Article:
Anyone who has visited the 48 libraries in the King County Library System, as I have done since becoming KCLS’ interim director, appreciates the breadth of this county we call home. Given traffic, it is no small feat to drive from Federal Way to Skykomish, Vashon to North Bend, or Muckleshoot to Duvall.
King County is one of the largest counties in the nation in both size and population, and its cities and rural areas are changing rapidly. I grew up in Bellevue when it was a mere suburb; it is now the fifth largest city in the state.
When we talk about our changing county, it’s not just about population growth. It’s about changes in cultural norms and expectations, language, ethnicity, religious affiliations, socioeconomic factors, gender identity. Today, the increasingly complex needs of our diverse county span demographics — newcomers and longtime residents, young and old, rich and poor — and reflect human conditions found all over the world.
KCLS has long pledged, and recently recommitted itself, to breaking down barriers, broadening connections and forging new links to people, information and resources. Our recently adopted Strategic Focus, and Mission, Vision, and Values statements make clear our dedication to diversity, equity and inclusion. Our vision of “a world where knowledge allows diverse communities to prosper and grow” plays out in many ways.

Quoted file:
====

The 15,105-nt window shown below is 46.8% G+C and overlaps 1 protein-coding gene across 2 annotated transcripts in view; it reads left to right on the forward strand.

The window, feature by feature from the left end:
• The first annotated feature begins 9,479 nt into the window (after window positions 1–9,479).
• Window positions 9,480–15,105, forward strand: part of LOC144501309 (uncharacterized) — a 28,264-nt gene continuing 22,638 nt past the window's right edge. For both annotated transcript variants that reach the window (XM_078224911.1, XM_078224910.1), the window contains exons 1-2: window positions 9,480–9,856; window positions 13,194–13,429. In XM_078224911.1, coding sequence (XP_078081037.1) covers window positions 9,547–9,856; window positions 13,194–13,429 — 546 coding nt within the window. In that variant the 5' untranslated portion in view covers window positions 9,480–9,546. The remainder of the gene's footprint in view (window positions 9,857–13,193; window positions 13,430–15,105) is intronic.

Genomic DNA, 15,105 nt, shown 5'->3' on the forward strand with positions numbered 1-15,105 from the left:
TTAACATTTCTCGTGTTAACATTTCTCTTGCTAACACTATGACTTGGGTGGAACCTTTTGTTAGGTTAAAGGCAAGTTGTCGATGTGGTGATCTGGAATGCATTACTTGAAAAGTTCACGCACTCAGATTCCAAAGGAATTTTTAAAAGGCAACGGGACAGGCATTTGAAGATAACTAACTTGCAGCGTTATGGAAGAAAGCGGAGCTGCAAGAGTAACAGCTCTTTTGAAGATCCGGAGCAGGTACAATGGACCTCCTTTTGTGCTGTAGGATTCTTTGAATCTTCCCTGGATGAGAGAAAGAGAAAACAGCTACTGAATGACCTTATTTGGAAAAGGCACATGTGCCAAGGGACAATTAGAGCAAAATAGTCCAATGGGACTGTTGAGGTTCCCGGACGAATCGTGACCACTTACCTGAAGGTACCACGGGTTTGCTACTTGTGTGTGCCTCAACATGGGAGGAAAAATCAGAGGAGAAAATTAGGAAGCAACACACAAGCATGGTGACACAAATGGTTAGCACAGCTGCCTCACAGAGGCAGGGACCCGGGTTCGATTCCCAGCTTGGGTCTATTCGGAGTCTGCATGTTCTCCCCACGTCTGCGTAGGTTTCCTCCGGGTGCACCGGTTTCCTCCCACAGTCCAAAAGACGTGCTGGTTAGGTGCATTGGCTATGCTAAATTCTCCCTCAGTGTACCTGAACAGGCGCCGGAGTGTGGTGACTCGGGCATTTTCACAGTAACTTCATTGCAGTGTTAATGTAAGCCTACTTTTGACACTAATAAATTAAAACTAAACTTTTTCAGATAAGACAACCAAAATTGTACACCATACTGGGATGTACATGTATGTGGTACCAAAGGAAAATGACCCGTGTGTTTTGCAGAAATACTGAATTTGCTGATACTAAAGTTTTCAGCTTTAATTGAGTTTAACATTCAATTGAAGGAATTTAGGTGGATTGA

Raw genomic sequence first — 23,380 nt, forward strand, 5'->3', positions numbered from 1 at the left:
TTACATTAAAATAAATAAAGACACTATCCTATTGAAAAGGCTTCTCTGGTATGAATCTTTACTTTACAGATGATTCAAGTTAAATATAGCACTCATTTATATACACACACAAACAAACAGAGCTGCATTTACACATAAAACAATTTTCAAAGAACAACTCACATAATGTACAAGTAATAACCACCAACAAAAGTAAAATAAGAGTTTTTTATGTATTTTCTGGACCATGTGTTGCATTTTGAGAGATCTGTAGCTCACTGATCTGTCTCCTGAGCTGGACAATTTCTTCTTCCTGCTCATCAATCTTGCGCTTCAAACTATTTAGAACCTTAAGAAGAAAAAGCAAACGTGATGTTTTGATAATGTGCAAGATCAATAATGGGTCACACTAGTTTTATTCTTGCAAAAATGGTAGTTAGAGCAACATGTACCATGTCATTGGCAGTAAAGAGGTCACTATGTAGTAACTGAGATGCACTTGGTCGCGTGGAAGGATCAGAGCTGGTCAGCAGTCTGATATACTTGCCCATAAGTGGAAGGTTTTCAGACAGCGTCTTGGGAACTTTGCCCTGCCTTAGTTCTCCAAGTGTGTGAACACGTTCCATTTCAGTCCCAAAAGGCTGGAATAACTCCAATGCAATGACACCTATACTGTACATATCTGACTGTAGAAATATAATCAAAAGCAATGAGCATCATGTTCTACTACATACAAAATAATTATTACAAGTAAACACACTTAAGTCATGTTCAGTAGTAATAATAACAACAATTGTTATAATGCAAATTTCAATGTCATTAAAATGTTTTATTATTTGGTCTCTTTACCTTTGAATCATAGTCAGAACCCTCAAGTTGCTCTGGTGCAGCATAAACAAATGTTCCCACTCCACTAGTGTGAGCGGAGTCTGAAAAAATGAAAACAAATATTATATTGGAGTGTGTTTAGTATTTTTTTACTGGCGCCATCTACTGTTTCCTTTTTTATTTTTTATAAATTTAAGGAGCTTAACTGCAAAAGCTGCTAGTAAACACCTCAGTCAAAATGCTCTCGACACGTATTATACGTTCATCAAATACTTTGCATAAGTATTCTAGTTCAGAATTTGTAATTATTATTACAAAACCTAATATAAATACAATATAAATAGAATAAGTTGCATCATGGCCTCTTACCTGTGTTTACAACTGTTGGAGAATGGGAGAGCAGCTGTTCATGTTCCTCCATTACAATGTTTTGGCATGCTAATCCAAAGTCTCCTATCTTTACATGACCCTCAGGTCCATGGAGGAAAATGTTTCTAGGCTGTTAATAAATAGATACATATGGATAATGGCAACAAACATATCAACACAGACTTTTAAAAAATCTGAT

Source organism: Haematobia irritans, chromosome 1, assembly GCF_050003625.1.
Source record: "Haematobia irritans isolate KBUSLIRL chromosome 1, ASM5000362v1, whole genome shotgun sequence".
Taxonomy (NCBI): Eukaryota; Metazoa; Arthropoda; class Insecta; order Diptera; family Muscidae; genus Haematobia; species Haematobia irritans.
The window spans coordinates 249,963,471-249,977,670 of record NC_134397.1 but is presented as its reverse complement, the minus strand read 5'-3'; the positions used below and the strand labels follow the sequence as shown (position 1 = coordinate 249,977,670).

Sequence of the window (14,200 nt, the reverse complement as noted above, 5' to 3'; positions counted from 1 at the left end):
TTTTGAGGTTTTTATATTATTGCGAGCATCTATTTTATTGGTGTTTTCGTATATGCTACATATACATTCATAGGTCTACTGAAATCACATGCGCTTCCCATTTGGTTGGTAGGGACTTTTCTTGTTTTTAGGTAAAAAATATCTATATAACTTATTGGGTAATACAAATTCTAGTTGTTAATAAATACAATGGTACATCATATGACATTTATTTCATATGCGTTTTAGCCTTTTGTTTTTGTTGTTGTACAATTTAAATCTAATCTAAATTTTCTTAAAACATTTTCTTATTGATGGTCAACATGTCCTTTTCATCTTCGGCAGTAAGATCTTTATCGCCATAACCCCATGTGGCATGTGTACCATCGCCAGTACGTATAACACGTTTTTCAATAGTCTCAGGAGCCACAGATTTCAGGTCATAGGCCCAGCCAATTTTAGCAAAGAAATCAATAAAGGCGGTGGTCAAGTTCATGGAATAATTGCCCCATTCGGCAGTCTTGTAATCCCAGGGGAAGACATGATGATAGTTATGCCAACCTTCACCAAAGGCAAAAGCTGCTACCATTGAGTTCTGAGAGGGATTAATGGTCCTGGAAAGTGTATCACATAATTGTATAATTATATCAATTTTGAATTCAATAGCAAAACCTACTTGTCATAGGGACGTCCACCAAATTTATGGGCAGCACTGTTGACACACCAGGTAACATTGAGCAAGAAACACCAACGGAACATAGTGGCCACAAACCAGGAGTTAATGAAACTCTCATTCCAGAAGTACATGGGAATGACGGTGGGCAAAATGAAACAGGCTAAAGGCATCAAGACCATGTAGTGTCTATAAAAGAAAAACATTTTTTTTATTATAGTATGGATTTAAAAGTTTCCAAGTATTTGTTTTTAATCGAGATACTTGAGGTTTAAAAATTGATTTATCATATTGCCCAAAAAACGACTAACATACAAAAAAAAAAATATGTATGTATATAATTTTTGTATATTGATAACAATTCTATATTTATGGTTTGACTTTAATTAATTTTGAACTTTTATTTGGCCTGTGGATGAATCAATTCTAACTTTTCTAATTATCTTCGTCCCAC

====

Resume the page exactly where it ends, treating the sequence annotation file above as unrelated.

We focus on literacy and reading, offering Story Times and other programs in languages such as Spanish, Russian, Chinese and others.
We offer access to digital technology, knowing that 20 percent of King County households lack computers or Internet service.
KCLS offers citizenship classes to assist those who desire to become U.S. citizens, and celebrates this milestone by hosting naturalization ceremonies. Last year, at just one ceremony, new citizens hailed from 17 different countries including Belarus, Bosnia, Burma, China, Democratic Republic of the Congo, El Salvador, Ethiopia, Honduras, India, Iran, Iraq, Kenya, Mexico, Moldova, South Korea, Sudan and Ukraine.
In April, we opened the new Tukwila Library, which was designed to reflect one of the most diverse cities in the nation. The name Tukwila itself is the Duwamish word for “hazelnut,” and today, 80 different languages are spoken by Tukwila School District students, 40 percent of whom take advantage of English Language Learner services.
Our library programs and services reflect the needs and interest of all of our communities, ranging from autism awareness to social justice awareness, early childhood services to older adult services, Native American history to women’s history, Ramadan to Kwanzaa celebrations.
KCLS has always been committed to equity, ensuring that all communities have equal access to the services and resources they need. It is a core value of all public libraries.
Today, our communities face new and different challenges brought on by complex, socioeconomic issues. KCLS will face these challenges in partnership with our communities so that our vision of prosperity and growth for all King County residents becomes a reality.
Stephen A. Smith is the interim director of the King County Library System.